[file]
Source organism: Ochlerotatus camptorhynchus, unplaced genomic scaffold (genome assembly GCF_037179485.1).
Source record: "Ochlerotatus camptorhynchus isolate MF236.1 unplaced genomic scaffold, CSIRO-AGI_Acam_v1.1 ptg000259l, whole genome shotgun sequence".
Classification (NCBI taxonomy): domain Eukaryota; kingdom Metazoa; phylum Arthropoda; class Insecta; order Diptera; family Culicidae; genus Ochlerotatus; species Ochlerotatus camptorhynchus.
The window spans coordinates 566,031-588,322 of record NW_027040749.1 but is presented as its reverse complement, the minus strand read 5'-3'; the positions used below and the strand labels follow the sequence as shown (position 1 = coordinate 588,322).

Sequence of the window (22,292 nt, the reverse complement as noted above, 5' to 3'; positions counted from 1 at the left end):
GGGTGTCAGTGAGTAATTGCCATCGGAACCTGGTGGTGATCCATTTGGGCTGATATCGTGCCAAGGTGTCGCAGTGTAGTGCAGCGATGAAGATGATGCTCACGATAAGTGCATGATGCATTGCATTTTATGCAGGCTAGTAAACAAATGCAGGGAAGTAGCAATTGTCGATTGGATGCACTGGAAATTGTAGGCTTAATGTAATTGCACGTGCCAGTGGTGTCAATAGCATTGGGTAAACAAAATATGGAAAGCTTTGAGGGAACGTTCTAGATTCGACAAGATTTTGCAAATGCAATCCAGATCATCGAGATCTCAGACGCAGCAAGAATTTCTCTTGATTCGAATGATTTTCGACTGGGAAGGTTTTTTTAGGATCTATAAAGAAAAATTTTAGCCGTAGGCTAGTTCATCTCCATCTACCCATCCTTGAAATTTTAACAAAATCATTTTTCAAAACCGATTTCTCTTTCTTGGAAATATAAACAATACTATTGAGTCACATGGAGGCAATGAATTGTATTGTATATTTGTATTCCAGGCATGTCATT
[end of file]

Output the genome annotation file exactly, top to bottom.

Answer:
Source organism: Ochlerotatus camptorhynchus, unplaced genomic scaffold (genome assembly GCF_037179485.1).
Source record: "Ochlerotatus camptorhynchus isolate MF236.1 unplaced genomic scaffold, CSIRO-AGI_Acam_v1.1 ptg000259l, whole genome shotgun sequence".
Classification (NCBI taxonomy): domain Eukaryota; kingdom Metazoa; phylum Arthropoda; class Insecta; order Diptera; family Culicidae; genus Ochlerotatus; species Ochlerotatus camptorhynchus.
The window spans coordinates 566,031-588,322 of record NW_027040749.1 but is presented as its reverse complement, the minus strand read 5'-3'; the positions used below and the strand labels follow the sequence as shown (position 1 = coordinate 588,322).

Sequence of the window (22,292 nt, the reverse complement as noted above, 5' to 3'; positions counted from 1 at the left end):
GGGTGTCAGTGAGTAATTGCCATCGGAACCTGGTGGTGATCCATTTGGGCTGATATCGTGCCAAGGTGTCGCAGTGTAGTGCAGCGATGAAGATGATGCTCACGATAAGTGCATGATGCATTGCATTTTATGCAGGCTAGTAAACAAATGCAGGGAAGTAGCAATTGTCGATTGGATGCACTGGAAATTGTAGGCTTAATGTAATTGCACGTGCCAGTGGTGTCAATAGCATTGGGTAAACAAAATATGGAAAGCTTTGAGGGAACGTTCTAGATTCGACAAGATTTTGCAAATGCAATCCAGATCATCGAGATCTCAGACGCAGCAAGAATTTCTCTTGATTCGAATGATTTTCGACTGGGAAGGTTTTTTTAGGATCTATAAAGAAAAATTTTAGCCGTAGGCTAGTTCATCTCCATCTACCCATCCTTGAAATTTTAACAAAATCATTTTTCAAAACCGATTTCTCTTTCTTGGAAATATAAACAATACTATTGAGTCACATGGAGGCAATGAATTGTATTGTATATTTGTATTCCAGGCATGTCATT